A new wireless satellite, innovative laser communication technology for space, a universal adapter for spaceflight – these are just some of the winning entries in the first INNOspace Masters competition run by the German Aerospace Center (DLR) Space Administration. Using the slogan ‘Satellite 4.0’, the ideas competition called for the development of new proposals and concepts for the future of space (New Space Economy).
The images presented here, acquired by the High Resolution Stereo Camera (HRSC) operated by the German Aerospace Center (Deutsches Zentrum für Luft- und Raumfahrt; DLR) on board the European Space Agency (ESA) Mars Express spacecraft, show part of the Memnonia Fossae region on Mars.
Electrically powered, locally emission-free passenger aircraft are set to make the transport of the future more sustainable and flexible. They have the potential to bring electromobility to the skies in the coming decades, networking with ground-based transport carriers, and thus making travel faster and easier for passengers. Researchers at the German Aerospace Center (DLR) are currently working with partners from industry and research institutions on the development of the HY4 test platform.
Two eyes are better than one; this principle is also true for the two radar satellites that make up the Sentinel-1 mission. On 25 April 2016 at 23:02 CEST, the Sentinel-1B Earth observation satellite lifted off from Europe's spaceport in French Guiana on board a Soyuz launch vehicle.
Using their knowledge and expertise in the field of aviation, researchers from the German Aerospace Center (Deutsches Zentrum für Luft- und Raumfahrt; DLR) have developed innovative ideas for wind turbine rotors. During the Hannover Trade Fair, which will take place from 25 to 29 April 2016, they will demonstrate how their intelligent rotor blades adapt to wind loads.
In the course of a measurement campaign conducted in Italy by the German Aerospace Center (Deutsches Zentrum für Luft- und Raumfahrt; DLR) transmission properties between the individual carriages of high-speed trains and the entire train were measured to develop systems that will enable reliable communication.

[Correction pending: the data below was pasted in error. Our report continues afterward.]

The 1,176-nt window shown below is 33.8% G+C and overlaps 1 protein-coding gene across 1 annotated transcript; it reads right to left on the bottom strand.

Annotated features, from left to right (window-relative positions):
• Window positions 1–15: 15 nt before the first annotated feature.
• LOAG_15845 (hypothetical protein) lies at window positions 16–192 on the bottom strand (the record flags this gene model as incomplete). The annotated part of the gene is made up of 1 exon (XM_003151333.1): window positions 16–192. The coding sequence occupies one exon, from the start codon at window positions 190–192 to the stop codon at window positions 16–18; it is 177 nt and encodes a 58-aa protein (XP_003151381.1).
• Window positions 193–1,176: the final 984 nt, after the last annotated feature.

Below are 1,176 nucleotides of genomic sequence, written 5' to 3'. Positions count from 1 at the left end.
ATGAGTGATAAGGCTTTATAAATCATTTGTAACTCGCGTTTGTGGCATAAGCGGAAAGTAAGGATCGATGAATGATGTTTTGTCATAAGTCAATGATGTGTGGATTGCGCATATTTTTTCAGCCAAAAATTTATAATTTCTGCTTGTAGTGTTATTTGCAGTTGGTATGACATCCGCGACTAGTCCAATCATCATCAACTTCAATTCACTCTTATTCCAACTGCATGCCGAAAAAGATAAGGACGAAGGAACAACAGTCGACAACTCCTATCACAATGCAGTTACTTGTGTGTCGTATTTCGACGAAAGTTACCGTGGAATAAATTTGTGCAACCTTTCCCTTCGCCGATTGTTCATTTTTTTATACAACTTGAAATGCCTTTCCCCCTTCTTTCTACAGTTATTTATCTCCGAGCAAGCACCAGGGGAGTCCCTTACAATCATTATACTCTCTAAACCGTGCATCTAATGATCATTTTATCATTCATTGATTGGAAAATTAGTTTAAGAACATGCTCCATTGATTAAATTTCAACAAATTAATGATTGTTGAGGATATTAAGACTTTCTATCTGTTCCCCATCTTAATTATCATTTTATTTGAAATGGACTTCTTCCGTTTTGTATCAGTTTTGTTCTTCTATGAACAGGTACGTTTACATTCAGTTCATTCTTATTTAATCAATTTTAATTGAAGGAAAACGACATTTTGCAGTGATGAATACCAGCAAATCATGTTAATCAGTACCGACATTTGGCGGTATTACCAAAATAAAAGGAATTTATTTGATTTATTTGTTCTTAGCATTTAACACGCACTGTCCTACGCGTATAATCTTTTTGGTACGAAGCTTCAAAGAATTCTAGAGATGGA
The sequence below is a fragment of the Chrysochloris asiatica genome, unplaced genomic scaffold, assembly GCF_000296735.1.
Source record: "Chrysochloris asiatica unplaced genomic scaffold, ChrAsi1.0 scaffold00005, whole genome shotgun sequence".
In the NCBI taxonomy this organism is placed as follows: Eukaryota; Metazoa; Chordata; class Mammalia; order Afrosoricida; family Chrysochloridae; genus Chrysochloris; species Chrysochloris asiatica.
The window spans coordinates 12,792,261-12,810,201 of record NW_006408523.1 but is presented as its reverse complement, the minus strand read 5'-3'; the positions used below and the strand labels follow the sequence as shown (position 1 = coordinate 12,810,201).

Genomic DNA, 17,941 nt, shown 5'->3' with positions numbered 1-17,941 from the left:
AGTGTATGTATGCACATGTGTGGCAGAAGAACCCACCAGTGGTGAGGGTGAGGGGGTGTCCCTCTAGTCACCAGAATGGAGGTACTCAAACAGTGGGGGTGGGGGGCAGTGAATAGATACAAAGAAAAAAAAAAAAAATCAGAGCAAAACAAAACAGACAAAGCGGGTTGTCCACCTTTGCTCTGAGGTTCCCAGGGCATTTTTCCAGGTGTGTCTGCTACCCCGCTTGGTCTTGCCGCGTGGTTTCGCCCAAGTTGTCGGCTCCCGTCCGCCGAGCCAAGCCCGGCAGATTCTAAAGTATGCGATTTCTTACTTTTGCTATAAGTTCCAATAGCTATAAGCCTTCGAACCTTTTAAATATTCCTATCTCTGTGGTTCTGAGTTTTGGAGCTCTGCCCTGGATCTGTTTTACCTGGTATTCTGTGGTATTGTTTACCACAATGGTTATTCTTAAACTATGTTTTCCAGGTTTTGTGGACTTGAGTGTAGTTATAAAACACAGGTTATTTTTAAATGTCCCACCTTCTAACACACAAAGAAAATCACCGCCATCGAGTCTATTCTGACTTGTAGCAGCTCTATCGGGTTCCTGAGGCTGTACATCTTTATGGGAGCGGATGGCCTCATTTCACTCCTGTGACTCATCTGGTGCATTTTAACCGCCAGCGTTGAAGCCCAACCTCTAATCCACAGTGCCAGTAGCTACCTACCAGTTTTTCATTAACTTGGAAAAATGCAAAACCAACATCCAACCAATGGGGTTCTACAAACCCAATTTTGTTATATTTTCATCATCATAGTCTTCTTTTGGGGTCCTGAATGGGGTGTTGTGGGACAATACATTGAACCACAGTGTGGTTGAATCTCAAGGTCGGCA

To make the cars of the future lighter and at the same time safer, researchers from the Institute of Vehicle Concepts at the German Aerospace Center (Deutsches Zentrum für Luft- und Raumfahrt; DLR) have been working on new lightweight, hybrid design methods and innovative crashworthiness concepts.
On 8 April 2016, at 22:43 CEST, the German SPHEROIDS experiment was launched to the ISS in a Dragon capsule on board a Falcon 9 rocket of the US aerospace company SpaceX.
This year, the German Aerospace Center (Deutsches Zentrum für Luft- und Raumfahrt; DLR) is celebrating 40 years of energy research and reflects on the very first days with the the protagonists. Gerd Eisenbeiß is one of them. He was the Programme Director for Energy and Transport Research at DLR and later the Director for Energy and Materials Research at the Jülich Research Center.
A diameter of 2200 kilometres and a depth of up to nine kilometres: these are the dimensions of the largest impact crater on Mars – Hellas. Only the Moon's South Pole-Aitken Basin and the Valhalla structure on Jupiter's moon, Callisto, have a similar size.
The dwarf planet Ceres is becoming an increasingly mysterious – and exciting – celestial body as the planetary researchers working on the Dawn mission acquire more and more details. The contrast-enhanced true colours show a bluish material around several craters and mountain slopes.